HOLLYWOOD — Mel Gibson’s controversial film about the last hours in the life of Jesus Christ will now be known as “The Passion of Christ.”
A rep for Gibson’s Icon Prods. said the change was made because Miramax has registered title “The Passion” for its long-developed adaptation of Jeanette Winterson’s novel by that name.
For now, the title change will only affect U.S. distribution, which Gibson is still in talks to secure. Internationally, Icon is looking into whether it can keep the shorter moniker.
The Winterson novel, published in 1997, is a surrealistic historical romance following a French soldier who works in Napoleon’s kitchen and an Italian woman seeking to recover her heart after it was figuratively and literally stolen by another woman.
Pic was being developed with Gwyneth Paltrow and Juliette Binoche attached to star. Winterson penned a script herself but reported on her Web site in late 2000 that her draft had been rejected.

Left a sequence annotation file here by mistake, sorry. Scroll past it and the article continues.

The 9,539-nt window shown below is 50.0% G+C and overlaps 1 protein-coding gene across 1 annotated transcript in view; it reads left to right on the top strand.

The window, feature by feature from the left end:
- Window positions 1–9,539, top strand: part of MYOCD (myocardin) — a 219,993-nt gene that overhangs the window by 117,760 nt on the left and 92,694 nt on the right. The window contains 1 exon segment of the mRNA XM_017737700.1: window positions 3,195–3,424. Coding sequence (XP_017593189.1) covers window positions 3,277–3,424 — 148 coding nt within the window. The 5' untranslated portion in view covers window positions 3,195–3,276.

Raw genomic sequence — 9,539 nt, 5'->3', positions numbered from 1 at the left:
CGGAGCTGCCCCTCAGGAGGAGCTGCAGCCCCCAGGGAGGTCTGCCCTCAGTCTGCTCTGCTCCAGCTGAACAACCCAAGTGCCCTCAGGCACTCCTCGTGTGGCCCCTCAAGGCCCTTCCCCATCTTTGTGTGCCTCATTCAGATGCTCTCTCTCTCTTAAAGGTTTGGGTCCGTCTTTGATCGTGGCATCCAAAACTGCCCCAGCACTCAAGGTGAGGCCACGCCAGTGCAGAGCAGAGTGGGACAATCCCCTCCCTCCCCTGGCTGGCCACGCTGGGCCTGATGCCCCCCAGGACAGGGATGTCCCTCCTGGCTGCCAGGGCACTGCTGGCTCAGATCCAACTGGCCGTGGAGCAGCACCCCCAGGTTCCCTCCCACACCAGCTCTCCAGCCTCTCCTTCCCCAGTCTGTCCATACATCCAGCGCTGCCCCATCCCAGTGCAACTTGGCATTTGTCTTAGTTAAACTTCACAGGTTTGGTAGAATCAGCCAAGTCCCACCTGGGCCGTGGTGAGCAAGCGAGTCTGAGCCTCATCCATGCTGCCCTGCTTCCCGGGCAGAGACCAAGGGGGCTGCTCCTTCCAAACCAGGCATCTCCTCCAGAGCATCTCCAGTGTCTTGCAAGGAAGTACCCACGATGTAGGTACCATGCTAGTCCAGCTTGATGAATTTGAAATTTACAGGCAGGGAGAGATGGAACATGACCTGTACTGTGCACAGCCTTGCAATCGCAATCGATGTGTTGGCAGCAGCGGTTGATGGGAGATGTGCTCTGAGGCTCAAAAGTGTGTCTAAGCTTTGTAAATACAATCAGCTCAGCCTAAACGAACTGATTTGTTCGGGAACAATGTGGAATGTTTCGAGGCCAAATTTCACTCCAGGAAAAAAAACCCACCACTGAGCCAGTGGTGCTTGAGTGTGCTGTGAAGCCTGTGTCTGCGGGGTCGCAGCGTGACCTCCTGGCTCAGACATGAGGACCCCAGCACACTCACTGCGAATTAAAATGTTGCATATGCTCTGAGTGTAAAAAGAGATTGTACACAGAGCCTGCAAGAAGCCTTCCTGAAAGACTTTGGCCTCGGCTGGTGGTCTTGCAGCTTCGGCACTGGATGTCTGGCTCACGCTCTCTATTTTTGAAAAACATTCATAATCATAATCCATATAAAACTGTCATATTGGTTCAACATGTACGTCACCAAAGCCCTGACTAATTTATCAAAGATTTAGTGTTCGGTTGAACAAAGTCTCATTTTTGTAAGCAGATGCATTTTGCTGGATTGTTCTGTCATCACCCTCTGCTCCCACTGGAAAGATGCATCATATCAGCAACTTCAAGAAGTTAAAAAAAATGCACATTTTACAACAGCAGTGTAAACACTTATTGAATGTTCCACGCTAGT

Gibson’s pic has sparked criticism from Jewish orgs that the film is anti-Semitic because it suggests Jews were responsible for the death of Christ. Vatican officials have praised the film, which Gibson has privately screened in Rome, as a teaching tool for the Catholic Church and have rebutted the claims that it could spread a hateful message.
Icon will self-distribute the pic in the U.K. and Australia, where the company has its own distrib arms. While Gibson has been in talks with several possible U.S. distributors, no other pact has yet been inked, raising the possibility that Icon could distribute “Passion” on its own domestically.
Gibson hopes to have “Passion” in theaters next Easter.